Film Reviews

Idiocracy Mike Judge

Rating - 7/10

Office Space was a grower. The first time I saw it I dismissed it almost immediately. I had no reason to expect anything from it and I wasn't disappointed. Put simply, I just didn't get it. It wasn't until friends started raving about it that I decided to give it another chance. Now that it's in nearly constant rotation on Comedy Central I've probably watched it as many times as any comedy in history (Holy Grail included) and I love it every time. The trick, I learned, was to enter Mike Judge's skewed world without reservation. This world combines the ridiculous with the everyday, like a heightened version of our own reality, and places a regular guy right in the middle of it.

Which brings us to Idiocracy. The premise is simple: Luke Wilson plays an average guy in the US Army, literally the most average guy in the armed forces, called on to be part of an experiment whereby he is put in hibernation, to be awoken in one year. Of course, something goes horribly wrong and he and his fellow guinea pig, a prostitute played by Maya Rudolph, awaken 500 years in the future. It doesn't take long for Wilson to realize that everyone around him is a moron and he is now the smartest person on the planet. Judge explains how this happened in a funny montage showing how stupid hicks reproduce at every possible opportunity, while educated yuppies can't get off their asses to commit to anything other than themselves. Darwinian natural selection takes over, aided by a vacuous consumer culture that satisfies every base whim and desire before it even has time to form. Sound familiar?

Judge's future is a shiny, colorful wasteland of marketing and garbage. People now speak in a patois of hillbilly, hiphop, vulgarity and grunts. When Wilson speaks in a normal voice everyone thinks he sounds "faggy", an extension of our current anti-intellectualism. The most popular TV show is a Jackass derivative called "Ow, My Balls!", which is simply a guy getting slammed in the balls over and over again in various settings. I could go on, but Idiocracy is so dense with jokes that you will need multiple viewings and a keen eye to catch them all. The one weakness of the film is that the plot stands simply as a device with which to satirize American consumer culture into submission. Fortunately, Judge hits so many targets so hard that the whole thing works, similar to the old Airplane, Naked Gun films.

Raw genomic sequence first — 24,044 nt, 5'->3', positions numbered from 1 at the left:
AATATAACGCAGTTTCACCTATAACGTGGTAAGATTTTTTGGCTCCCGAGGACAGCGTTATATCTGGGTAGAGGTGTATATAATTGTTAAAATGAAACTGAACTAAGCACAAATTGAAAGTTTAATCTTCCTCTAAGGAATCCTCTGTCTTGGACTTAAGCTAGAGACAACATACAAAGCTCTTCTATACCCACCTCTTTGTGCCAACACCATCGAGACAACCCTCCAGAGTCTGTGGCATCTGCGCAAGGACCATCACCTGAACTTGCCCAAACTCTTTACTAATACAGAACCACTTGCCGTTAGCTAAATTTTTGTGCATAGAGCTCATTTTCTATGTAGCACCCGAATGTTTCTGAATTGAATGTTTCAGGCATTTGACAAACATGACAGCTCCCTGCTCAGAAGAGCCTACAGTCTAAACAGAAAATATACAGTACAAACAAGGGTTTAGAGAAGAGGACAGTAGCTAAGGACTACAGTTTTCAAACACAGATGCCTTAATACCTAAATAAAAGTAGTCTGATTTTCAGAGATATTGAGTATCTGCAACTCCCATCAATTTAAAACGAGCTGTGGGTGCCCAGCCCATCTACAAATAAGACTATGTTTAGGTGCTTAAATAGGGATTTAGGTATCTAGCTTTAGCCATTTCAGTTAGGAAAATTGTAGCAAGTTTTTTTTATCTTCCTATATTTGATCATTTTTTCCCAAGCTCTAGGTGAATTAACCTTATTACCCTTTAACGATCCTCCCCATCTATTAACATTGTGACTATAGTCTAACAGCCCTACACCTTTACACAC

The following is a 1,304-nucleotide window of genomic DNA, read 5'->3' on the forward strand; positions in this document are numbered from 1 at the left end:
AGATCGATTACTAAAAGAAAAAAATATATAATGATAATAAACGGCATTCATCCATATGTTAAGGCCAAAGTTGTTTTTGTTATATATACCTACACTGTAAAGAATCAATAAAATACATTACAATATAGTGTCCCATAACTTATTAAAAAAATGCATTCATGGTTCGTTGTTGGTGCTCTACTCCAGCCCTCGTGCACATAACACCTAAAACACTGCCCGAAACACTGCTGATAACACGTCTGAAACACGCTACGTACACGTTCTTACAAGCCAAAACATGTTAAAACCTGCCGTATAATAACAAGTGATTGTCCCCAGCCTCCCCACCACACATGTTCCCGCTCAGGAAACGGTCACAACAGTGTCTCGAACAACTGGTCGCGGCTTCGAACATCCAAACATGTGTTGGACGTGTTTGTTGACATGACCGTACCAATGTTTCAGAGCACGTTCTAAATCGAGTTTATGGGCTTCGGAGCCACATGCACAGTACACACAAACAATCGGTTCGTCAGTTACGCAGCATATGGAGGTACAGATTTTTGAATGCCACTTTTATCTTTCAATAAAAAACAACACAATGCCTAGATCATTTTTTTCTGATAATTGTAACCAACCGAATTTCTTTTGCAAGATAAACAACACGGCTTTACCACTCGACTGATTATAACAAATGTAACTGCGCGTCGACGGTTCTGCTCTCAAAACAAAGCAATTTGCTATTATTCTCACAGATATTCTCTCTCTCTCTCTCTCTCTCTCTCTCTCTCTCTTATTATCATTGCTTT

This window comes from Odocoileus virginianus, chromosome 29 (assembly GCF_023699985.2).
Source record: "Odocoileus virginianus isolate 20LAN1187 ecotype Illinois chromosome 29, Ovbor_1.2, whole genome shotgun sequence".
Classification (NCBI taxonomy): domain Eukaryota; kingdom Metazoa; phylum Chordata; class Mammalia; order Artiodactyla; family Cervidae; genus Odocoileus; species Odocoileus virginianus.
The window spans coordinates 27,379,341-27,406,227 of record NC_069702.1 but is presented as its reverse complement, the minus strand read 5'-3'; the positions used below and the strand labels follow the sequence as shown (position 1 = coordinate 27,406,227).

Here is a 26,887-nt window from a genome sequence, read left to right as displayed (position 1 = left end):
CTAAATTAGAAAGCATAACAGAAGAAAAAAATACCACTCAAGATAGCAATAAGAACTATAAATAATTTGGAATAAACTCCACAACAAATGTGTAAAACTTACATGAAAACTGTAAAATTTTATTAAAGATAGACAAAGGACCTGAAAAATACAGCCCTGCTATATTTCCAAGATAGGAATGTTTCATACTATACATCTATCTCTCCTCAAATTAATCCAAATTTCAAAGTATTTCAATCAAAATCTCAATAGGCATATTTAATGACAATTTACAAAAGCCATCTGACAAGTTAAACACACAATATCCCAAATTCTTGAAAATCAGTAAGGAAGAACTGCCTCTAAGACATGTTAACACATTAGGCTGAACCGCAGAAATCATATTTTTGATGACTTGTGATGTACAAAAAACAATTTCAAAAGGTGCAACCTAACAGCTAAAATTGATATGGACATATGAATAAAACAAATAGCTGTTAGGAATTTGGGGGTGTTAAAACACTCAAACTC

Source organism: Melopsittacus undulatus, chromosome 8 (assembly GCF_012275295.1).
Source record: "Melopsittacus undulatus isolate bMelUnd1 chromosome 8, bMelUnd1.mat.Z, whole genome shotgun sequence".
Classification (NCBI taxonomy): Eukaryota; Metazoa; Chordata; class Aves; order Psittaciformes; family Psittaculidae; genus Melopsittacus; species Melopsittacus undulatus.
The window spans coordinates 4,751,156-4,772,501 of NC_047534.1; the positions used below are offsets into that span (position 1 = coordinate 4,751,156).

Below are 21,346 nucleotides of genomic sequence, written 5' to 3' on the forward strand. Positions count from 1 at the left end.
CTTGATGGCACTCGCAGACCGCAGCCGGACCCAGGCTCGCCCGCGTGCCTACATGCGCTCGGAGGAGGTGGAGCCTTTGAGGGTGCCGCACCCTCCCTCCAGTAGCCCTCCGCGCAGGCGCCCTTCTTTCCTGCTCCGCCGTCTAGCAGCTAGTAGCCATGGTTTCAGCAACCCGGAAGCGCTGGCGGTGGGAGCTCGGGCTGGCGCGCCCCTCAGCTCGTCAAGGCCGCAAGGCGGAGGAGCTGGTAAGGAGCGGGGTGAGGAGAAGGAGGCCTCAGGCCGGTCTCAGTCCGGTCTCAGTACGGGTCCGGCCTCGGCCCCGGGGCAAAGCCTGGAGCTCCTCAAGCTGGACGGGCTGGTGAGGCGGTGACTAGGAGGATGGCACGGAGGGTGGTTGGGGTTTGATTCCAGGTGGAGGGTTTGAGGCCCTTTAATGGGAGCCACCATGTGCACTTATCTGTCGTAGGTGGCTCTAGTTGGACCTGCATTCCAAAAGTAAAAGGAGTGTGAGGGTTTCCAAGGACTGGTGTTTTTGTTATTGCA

It's obvious why Warner Bros. is not promoting the film - at all. Major corporations, including Costco, Starbucks and others are subject to mockery at every turn, and I'm sure the executives, stockholders themselves, aren't comfortable with a movie that derides that very culture that will so generously give them their next boat or beach house. If it ain't broke, why fix it, is how the thinking goes.

As frightening as it was to watch our dumb-ass culture so ruthlessly and relentlessly mocked, the real hair-raising moment came when I popped the DVD out and switched back to cable, only to see an episode of "Deal or No Deal" already in progress. The movie wasn't over, I realized - we are living it.